The King is hosting a party. Each of his guests must bring him a bottle of wine, with the guest's name engraved. Exactly one of his guests has poisoned the gift to the King; any human that drinks this poisoned wine will die in exactly half a day. The King has $n$ dispensable servants, each of which is ready to test wine for the King. The party will last half-a-day and the King wishes to identify the traitor by the party's end. He can assign each of his servants 0 or more bottles to drink. Given $n$ servants, how many guests can the King invite and still be able to identify the traitor? What is his strategy for identifying the traitor? Hint: The King can invite many more than just $n$ guests.
How many guests can he invite?
The king can invite at most $2^n$ guests, for the following reason: at the conclusion of the party, each servant has two possible states - alive or dead. One servant has the ability to distinguish between two bottles of wine. Two servants have the ability to uniquely identify one among four bottles of wine. We can continue this process inductively to see that $n$ servants can uniquely identify one among $2^n$ bottles of wine.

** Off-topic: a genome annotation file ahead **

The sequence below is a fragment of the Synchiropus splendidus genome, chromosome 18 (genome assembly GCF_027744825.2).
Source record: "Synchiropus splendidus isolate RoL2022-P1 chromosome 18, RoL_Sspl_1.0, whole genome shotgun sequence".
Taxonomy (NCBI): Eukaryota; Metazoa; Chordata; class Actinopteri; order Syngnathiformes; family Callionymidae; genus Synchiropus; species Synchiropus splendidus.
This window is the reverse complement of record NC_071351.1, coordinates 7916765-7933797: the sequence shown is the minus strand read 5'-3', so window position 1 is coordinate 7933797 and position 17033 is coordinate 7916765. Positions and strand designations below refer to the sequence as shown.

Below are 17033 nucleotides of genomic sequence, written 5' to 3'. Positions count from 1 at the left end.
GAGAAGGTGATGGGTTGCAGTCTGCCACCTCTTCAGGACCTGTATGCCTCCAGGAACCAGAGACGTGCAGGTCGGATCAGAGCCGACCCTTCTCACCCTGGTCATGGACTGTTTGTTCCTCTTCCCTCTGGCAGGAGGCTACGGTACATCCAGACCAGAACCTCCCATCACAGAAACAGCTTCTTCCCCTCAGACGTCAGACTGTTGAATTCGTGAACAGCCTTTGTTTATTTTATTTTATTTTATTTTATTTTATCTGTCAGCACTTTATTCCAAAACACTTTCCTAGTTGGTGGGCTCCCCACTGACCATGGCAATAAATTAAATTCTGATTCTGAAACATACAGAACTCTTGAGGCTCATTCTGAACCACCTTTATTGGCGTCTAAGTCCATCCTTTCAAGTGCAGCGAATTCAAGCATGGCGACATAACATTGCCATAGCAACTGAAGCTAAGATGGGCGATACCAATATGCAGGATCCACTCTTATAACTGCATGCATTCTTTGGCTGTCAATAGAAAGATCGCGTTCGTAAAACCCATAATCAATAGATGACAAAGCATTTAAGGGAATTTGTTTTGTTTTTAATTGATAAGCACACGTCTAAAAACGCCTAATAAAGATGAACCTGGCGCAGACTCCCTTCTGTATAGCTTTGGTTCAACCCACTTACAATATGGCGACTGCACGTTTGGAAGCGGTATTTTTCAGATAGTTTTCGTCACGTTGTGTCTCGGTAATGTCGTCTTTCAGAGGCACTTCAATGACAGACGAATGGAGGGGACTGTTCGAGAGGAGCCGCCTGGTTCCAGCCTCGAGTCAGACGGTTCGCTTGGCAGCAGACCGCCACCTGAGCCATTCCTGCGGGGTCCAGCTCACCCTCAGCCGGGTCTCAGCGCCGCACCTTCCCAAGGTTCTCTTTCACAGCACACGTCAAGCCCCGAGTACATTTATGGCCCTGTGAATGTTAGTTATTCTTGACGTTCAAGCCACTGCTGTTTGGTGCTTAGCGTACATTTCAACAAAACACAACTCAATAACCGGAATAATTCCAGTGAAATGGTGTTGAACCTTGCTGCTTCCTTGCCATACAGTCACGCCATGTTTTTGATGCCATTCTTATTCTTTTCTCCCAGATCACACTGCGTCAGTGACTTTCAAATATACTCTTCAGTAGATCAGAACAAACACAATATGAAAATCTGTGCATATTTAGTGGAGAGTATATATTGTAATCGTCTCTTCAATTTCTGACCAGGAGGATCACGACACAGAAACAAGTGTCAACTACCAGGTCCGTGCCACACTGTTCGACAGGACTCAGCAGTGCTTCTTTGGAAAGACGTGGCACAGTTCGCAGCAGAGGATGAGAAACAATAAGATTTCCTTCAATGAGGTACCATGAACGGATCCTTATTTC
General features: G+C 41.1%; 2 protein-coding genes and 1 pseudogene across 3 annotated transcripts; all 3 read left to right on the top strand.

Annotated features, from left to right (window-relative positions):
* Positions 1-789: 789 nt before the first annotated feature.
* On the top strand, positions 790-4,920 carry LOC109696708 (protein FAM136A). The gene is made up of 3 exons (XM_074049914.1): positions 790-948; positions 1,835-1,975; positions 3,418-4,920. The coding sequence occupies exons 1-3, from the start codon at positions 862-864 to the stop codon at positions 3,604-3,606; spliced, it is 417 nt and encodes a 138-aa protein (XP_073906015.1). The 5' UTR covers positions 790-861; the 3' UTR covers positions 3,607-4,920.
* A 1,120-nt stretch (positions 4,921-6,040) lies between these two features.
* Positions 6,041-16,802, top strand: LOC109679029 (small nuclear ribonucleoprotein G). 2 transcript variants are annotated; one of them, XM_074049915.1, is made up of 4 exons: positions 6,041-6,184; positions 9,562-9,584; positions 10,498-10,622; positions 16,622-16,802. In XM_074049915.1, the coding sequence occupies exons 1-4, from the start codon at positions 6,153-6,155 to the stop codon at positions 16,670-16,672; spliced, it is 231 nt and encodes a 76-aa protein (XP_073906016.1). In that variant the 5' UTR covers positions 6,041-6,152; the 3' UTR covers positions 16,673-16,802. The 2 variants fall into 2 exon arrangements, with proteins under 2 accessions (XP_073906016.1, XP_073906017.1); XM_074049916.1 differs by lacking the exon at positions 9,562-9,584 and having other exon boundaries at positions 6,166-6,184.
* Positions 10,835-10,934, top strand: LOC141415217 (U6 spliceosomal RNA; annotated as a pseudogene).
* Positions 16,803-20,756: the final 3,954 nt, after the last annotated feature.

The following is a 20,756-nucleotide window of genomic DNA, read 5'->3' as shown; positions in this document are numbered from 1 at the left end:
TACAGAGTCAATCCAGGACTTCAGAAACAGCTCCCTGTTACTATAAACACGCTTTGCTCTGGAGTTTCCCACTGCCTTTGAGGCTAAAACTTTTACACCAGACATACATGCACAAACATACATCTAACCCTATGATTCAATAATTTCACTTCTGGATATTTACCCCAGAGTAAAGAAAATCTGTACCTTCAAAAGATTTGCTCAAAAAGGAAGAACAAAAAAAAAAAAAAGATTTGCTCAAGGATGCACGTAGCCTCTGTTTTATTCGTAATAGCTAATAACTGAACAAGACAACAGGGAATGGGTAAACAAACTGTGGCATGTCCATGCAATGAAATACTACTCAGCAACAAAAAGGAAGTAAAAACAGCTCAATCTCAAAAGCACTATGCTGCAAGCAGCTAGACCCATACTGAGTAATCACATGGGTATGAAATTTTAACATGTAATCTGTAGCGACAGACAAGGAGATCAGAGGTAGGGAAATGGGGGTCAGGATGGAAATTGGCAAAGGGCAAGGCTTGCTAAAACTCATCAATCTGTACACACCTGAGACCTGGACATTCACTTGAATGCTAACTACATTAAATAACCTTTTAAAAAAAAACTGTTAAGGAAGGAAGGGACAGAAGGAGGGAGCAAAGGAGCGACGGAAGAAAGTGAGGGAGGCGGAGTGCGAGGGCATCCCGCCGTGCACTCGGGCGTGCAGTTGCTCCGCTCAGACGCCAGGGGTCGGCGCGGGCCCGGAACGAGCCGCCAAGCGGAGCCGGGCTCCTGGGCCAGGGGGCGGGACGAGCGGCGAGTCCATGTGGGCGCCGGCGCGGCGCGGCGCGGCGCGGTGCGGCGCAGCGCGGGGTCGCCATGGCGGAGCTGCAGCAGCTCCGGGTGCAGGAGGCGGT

What is his strategy?
Take all $m = 2^n$ bottles, and enumerate them arbitrarily, so that we have
$$b_1, b_2, \dots, b_m$$
Additionally enumerate all servants.
$$s_1, s_2, \dots ,s_n$$
For the the $i$th bottle, $b_i$, we take the binary representation of $i$. Let this be $d_1d_2 \dots d_n$, and assign the $j$th servant $s_j$ to the $j$th digit $d_j$.
$$s_j = d_j$$
Have the servants drink according to their assigned numbers, where a 1 denotes "drink" and 0 denotes "do not drink". This way, a specific pattern of death at the end of the party will uniquely identify a bit string and thus a bottle.